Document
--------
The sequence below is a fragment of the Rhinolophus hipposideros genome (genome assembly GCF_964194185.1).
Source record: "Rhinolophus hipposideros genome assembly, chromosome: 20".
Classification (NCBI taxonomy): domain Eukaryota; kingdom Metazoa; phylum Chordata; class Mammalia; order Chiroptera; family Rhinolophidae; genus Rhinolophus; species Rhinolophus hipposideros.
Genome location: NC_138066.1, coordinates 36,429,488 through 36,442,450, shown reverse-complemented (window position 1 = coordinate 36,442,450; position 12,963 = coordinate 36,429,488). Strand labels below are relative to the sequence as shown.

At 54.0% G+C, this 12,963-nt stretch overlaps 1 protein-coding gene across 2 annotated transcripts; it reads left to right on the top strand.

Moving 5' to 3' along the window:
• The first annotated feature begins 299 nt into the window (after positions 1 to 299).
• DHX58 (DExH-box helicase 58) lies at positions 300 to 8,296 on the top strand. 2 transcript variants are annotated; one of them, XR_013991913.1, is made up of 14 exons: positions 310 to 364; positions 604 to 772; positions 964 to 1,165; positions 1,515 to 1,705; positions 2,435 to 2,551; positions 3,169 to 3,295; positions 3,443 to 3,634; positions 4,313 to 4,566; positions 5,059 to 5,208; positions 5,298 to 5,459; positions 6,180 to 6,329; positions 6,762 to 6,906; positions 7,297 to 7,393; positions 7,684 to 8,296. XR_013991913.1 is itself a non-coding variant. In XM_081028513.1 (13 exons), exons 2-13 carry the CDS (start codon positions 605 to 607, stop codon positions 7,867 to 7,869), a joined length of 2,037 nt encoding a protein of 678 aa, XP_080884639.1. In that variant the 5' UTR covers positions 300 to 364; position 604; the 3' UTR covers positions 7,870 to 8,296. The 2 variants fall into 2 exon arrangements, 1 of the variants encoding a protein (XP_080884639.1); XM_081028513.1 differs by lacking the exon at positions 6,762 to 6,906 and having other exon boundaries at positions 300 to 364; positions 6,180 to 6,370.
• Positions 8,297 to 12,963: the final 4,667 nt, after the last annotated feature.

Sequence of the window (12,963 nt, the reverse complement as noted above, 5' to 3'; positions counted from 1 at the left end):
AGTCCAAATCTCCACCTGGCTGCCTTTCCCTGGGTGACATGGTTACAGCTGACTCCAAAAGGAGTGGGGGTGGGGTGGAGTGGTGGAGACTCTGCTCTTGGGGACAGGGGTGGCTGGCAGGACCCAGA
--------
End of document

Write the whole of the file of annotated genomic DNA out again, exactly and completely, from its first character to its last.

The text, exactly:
The sequence below is a fragment of the Rhinolophus hipposideros genome (genome assembly GCF_964194185.1).
Source record: "Rhinolophus hipposideros genome assembly, chromosome: 20".
Classification (NCBI taxonomy): domain Eukaryota; kingdom Metazoa; phylum Chordata; class Mammalia; order Chiroptera; family Rhinolophidae; genus Rhinolophus; species Rhinolophus hipposideros.
Genome location: NC_138066.1, coordinates 36,429,488 through 36,442,450, shown reverse-complemented (window position 1 = coordinate 36,442,450; position 12,963 = coordinate 36,429,488). Strand labels below are relative to the sequence as shown.

At 54.0% G+C, this 12,963-nt stretch overlaps 1 protein-coding gene across 2 annotated transcripts; it reads left to right on the top strand.

Moving 5' to 3' along the window:
• The first annotated feature begins 299 nt into the window (after positions 1 to 299).
• DHX58 (DExH-box helicase 58) lies at positions 300 to 8,296 on the top strand. 2 transcript variants are annotated; one of them, XR_013991913.1, is made up of 14 exons: positions 310 to 364; positions 604 to 772; positions 964 to 1,165; positions 1,515 to 1,705; positions 2,435 to 2,551; positions 3,169 to 3,295; positions 3,443 to 3,634; positions 4,313 to 4,566; positions 5,059 to 5,208; positions 5,298 to 5,459; positions 6,180 to 6,329; positions 6,762 to 6,906; positions 7,297 to 7,393; positions 7,684 to 8,296. XR_013991913.1 is itself a non-coding variant. In XM_081028513.1 (13 exons), exons 2-13 carry the CDS (start codon positions 605 to 607, stop codon positions 7,867 to 7,869), a joined length of 2,037 nt encoding a protein of 678 aa, XP_080884639.1. In that variant the 5' UTR covers positions 300 to 364; position 604; the 3' UTR covers positions 7,870 to 8,296. The 2 variants fall into 2 exon arrangements, 1 of the variants encoding a protein (XP_080884639.1); XM_081028513.1 differs by lacking the exon at positions 6,762 to 6,906 and having other exon boundaries at positions 300 to 364; positions 6,180 to 6,370.
• Positions 8,297 to 12,963: the final 4,667 nt, after the last annotated feature.

Sequence of the window (12,963 nt, the reverse complement as noted above, 5' to 3'; positions counted from 1 at the left end):
AGTCCAAATCTCCACCTGGCTGCCTTTCCCTGGGTGACATGGTTACAGCTGACTCCAAAAGGAGTGGGGGTGGGGTGGAGTGGTGGAGACTCTGCTCTTGGGGACAGGGGTGGCTGGCAGGACCCAGA